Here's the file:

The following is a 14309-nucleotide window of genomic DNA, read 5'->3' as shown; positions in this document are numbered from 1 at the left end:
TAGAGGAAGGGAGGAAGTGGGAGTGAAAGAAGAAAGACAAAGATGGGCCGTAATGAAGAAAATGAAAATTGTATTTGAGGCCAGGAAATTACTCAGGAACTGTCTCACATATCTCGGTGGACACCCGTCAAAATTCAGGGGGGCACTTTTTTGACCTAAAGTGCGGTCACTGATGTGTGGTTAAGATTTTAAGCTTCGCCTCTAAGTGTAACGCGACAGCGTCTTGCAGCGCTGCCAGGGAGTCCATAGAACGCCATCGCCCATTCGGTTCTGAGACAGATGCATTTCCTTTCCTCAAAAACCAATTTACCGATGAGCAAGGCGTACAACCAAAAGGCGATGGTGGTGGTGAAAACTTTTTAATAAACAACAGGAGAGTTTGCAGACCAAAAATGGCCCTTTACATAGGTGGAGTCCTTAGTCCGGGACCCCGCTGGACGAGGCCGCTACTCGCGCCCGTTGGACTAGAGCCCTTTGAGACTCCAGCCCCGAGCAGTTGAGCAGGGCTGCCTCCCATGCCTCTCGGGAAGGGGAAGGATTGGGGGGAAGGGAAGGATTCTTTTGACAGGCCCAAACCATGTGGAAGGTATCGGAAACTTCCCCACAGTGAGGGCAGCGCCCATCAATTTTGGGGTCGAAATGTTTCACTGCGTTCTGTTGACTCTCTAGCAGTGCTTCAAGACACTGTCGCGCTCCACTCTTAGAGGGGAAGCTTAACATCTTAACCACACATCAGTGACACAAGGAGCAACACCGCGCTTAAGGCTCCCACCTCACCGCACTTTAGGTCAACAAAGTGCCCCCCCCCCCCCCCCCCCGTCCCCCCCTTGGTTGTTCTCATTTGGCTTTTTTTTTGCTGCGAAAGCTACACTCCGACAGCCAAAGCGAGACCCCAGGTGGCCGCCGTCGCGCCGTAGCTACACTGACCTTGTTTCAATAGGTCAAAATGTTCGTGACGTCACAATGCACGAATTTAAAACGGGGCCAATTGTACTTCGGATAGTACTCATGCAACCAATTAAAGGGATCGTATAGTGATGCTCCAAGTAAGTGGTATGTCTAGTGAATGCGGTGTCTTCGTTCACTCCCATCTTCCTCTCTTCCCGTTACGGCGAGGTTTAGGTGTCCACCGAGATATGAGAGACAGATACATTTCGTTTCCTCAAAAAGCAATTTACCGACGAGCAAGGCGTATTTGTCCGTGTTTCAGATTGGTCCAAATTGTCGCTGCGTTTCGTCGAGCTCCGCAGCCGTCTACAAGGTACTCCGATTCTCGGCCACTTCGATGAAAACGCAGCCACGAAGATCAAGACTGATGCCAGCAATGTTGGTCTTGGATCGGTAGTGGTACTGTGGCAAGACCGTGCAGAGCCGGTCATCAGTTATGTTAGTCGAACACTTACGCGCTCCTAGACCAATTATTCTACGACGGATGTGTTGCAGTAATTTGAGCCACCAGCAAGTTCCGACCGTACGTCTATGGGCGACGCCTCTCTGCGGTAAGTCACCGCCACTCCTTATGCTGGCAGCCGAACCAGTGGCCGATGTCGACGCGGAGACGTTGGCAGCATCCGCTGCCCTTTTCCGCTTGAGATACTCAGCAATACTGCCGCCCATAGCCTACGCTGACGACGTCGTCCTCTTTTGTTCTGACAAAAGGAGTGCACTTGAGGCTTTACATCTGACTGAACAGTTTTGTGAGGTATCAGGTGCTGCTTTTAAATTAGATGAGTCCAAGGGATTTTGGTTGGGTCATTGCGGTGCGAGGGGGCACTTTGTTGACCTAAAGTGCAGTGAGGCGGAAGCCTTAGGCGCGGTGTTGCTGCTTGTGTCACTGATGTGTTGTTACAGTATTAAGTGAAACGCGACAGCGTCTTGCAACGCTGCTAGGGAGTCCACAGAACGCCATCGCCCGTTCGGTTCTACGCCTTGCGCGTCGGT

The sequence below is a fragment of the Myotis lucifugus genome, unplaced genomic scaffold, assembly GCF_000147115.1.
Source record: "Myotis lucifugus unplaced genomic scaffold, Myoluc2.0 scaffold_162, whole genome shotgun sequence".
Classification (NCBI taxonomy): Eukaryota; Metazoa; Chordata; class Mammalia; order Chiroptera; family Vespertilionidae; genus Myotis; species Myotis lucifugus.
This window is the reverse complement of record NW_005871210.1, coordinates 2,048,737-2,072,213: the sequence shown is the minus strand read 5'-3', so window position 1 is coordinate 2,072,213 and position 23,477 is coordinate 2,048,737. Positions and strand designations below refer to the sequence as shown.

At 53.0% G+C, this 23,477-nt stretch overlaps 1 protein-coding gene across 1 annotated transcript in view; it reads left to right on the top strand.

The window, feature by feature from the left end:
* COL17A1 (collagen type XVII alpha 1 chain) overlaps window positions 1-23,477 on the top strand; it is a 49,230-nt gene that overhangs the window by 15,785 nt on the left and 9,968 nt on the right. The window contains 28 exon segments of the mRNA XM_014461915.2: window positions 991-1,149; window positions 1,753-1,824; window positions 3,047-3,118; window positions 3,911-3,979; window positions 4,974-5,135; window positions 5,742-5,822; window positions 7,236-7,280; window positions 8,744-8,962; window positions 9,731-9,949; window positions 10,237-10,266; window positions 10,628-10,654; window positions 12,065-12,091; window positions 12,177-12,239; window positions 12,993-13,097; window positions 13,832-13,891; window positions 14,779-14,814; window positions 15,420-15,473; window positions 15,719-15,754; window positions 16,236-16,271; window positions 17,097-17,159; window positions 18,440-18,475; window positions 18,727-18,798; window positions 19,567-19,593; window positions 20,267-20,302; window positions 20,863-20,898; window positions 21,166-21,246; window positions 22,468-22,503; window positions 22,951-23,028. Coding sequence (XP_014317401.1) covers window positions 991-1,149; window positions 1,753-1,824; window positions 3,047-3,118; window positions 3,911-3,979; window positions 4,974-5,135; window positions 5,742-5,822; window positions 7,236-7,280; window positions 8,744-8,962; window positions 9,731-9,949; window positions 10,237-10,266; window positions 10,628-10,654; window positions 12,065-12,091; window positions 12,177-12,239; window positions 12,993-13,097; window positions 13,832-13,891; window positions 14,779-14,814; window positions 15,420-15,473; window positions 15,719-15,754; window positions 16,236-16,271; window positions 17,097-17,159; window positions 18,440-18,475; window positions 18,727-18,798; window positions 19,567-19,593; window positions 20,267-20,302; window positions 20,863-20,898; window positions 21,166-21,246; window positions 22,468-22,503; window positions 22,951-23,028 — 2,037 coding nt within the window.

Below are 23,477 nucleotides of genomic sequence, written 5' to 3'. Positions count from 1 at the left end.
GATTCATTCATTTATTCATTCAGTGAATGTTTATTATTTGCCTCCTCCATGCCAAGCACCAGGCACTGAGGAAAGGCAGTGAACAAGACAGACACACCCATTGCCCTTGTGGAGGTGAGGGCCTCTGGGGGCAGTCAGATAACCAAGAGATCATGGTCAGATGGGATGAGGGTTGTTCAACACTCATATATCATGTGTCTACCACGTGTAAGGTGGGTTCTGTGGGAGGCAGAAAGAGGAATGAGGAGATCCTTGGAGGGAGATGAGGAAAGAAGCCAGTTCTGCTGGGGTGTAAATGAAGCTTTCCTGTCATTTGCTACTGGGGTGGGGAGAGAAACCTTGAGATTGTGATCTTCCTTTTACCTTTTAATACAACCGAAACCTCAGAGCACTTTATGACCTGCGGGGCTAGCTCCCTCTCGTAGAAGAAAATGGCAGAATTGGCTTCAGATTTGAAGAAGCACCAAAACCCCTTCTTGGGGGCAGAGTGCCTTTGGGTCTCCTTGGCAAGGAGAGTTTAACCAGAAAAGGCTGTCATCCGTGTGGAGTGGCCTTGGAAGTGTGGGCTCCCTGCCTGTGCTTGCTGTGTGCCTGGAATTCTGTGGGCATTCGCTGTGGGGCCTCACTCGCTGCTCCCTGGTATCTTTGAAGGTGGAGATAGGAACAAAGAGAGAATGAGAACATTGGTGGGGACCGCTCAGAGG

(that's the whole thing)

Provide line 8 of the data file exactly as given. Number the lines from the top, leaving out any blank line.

The window, feature by feature from the left end: